An aspect of security that has risen in awareness in recent years is the necessity of defending against vehicle impacts. Often, these occur from deliberate attacks and as a result, the demand for Hostile Vehicle Mitigation (HVM) and crash rated products is also rising.
The Centre for the Protection of National Infrastructure (CPNI) has recently published an extensive overview of vehicle impact test standards. This document provides guidance for security professionals and specifiers of Vehicle Security Barriers (VSBs); this is a complicated area, with standards, performance ratings, and products varying from situation to situation, and country to country.
The types of VSB
The number of vehicles that could potentially be used in a hostile attack means that there is a need for a wide range of VSBs to act as countermeasures. Bollards such as Lancaster PAS 68, or Linebacker® PNR fencing provide effective and discreet solutions for public areas.
In areas where heightened security is a given, more overt measures are needed. In fact, the visual presence of VSBs such as our Impakt Defender barriers can act as a first-line deterrent.
It is also important to consider that a barrier may need to quickly switch between allowing access to authorised vehicles, and defending against an attack. Road blockers provide ground-level defence against hostile vehicles on open roads, whilst bi-folding speed gates can be integrated as part of a high-security perimeter without imposing restrictions on the height of authorised vehicles.
Standards for safety
With the possibility of attacks from vehicles travelling at significant speeds, it is vital that barriers conform to agreed standards. The rigorous standards set out by the UK and US governments both outline a consistent approach to assess how VSBs perform when impacted by unmodified vehicles. But with those vehicles being different on each continent, there is equal variance in the standards themselves.
This has resulted in the existence of two major impact test standards. In the UK, the classification system is called PAS 68, and in the US the standard test method of testing VSBs is called ASTM F2656/F2656M-20.
These local standards along with the threats imposed by VBIEDs – vehicle-borne improvised explosive devices – prompted CPNI to sponsor the ISO International Workshop Agreement (IWA) to develop IWA 14. Used globally, IWA 14-2:2013 and ISO IWA 1:2013 are global standards include categories for vehicles found in the UK, Europe, and North America.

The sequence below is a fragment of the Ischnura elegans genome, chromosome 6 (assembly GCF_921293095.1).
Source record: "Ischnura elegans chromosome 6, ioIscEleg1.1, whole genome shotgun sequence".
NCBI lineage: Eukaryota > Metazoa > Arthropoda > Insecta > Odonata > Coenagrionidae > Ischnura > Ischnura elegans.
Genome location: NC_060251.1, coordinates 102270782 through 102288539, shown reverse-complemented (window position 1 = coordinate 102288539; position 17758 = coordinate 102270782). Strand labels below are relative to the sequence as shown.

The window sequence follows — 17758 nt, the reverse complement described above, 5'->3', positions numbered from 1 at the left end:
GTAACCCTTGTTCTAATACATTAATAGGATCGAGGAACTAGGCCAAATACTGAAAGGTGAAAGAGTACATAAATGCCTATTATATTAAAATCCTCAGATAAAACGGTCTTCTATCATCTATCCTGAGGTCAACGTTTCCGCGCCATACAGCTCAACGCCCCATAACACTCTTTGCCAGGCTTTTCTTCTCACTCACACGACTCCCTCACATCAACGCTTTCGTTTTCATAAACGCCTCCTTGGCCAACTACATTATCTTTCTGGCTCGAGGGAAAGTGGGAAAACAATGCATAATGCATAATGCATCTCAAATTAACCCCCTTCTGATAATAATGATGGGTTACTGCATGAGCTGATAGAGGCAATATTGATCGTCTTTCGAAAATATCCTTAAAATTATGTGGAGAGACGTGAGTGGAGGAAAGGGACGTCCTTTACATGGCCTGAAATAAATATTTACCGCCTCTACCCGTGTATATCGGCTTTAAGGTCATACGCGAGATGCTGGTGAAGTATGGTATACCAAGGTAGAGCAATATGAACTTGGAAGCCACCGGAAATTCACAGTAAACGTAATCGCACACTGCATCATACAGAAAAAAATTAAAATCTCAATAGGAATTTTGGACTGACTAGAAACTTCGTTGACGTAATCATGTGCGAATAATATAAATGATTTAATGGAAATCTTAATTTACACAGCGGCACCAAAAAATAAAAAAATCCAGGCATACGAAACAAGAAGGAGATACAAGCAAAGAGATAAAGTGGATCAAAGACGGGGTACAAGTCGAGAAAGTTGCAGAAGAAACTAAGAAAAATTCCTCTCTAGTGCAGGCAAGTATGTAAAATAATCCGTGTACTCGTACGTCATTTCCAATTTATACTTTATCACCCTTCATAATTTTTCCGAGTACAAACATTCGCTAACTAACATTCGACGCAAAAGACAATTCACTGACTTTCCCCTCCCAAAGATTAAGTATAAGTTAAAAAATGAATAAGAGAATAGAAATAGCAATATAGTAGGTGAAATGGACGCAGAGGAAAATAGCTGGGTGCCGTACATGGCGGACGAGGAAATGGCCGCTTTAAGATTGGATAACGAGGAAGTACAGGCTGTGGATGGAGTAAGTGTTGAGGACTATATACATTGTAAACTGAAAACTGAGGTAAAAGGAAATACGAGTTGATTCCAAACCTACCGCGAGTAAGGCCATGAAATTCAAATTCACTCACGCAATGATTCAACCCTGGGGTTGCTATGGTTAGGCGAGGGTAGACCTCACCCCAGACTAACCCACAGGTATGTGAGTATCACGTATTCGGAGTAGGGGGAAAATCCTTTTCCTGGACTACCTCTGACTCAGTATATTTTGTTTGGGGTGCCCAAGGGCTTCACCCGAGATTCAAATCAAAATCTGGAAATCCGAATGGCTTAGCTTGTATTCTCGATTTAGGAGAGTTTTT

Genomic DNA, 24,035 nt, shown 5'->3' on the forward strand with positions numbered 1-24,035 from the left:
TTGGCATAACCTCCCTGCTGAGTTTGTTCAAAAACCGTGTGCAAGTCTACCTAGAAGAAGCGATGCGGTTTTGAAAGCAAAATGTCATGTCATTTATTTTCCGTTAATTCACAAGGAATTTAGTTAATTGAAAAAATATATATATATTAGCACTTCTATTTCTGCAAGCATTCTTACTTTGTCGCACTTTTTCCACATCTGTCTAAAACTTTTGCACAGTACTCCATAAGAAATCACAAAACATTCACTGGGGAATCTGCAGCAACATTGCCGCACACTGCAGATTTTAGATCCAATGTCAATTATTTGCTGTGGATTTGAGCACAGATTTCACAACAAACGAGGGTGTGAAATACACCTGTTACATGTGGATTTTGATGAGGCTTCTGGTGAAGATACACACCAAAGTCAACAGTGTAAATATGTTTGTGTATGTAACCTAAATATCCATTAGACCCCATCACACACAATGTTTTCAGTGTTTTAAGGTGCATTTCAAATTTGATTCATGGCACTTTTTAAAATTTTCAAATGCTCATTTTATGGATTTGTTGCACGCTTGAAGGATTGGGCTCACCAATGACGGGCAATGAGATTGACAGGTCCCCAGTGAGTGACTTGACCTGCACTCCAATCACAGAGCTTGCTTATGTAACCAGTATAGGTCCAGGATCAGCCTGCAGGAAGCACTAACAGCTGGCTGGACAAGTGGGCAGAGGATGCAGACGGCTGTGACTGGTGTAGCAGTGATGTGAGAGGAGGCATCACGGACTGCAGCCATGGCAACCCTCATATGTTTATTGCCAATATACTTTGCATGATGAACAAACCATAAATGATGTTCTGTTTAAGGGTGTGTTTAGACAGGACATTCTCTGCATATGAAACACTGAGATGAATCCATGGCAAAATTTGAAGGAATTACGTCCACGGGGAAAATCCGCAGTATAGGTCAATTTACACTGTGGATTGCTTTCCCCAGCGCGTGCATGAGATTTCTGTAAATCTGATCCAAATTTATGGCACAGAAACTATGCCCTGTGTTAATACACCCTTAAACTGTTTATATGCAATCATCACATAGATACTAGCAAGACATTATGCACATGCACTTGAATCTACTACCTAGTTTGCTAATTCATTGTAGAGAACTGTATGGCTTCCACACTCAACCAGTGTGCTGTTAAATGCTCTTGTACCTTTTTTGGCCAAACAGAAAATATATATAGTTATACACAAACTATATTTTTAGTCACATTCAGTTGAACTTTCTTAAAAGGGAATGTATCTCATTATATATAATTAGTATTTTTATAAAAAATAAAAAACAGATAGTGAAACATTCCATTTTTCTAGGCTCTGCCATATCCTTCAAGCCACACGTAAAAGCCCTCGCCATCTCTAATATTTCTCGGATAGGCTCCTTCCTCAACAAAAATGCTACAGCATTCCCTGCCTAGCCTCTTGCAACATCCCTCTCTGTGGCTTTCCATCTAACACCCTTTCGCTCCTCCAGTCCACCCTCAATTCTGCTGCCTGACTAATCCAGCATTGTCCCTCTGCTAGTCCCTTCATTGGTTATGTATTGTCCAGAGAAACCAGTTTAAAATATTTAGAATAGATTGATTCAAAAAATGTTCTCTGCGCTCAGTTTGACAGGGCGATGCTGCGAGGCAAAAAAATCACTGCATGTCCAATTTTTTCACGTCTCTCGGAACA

Standards such as IWA 14 and PAS 68 have to take many different factors into consideration. Each standard considers a different range of vehicles – PAS 68 has 6 vehicle categories, whilst IWA 14 has 9.
Both cover the same range of impact speeds (16-112 km/h), but differ in the way that the vehicle penetration distance is measured. IWA 14 measures from the front edge of the product structure, whilst PAS 68 measures from the rear. Both address the issue of debris differently too – in IWA 14, major debris is reported but not part of the rating; in PAS 68, debris dispersion is part of the rating.
As well as the speed of the vehicle, the mass and the impact angle are also part of the testing. Additionally, a number of VSB datum points are considered. These are locations on the VSB that are used to determine how far a vehicle penetrated beyond a VSB during an impact test. These will vary according to the class of vehicle and the type of VSB. The datum points of a bollard will naturally differ from those of a blocker or an earth berm.
Finally, a further difference is the aspect of ground conditions. These can also vary greatly, and its important to be aware of how the various standards incorporate them. IWA 14 describes using a rigid or non-rigid configuration, but PAS 68 doesn’t define an installation configuration.
The result of these tests is that a VSB will be assigned a code that indicates its performance. These codes include the mass, speed and type of the vehicle used in the test, as well as the impact angle and the penetration distance.
This information is written after the standard – e.g., our Lancaster 5 PAS 68 Automated bollards are rated PAS 68:2010 V / 7500(N2) / 80 / 90:6.9 / 21.4. This shows that they are capable of repelling the impact of a 7.5 tonne class N2 vehicle travelling at 80 kmh. The impact angle was 90°- so head on – and it took 6.9m in distance until full penetration was made, measured from the load-carrying part of the vehicle when travelling past the back face of the bollard, before stopping completely. The final number is the measurement of how far away in metres the debris landed from the final impact – in this case, 21.4m.
Using the standards
CPNI advocates the use of IWA 14-1:2013. For the testing of VSBs, it is the most current and comprehensive standard. However, this does not mean that existing standards such as PAS 68 and ASTM are obsolete. There are many VSBs which have been thoroughly tested against these standards.
But it’s important to recognise that these standards are not equivalent. The performance rating of a VSB against a given standard does not directly map onto a different standard, even if there seem to be similarities. The testing and performance can vary greatly and disregarding this information can lead to significant risks.
Jacksons has extensive experience in providing VSBs, and our PAS 68 range provides safety and security in a wide range of applications. Contact us to find out how we can help you with your security needs.
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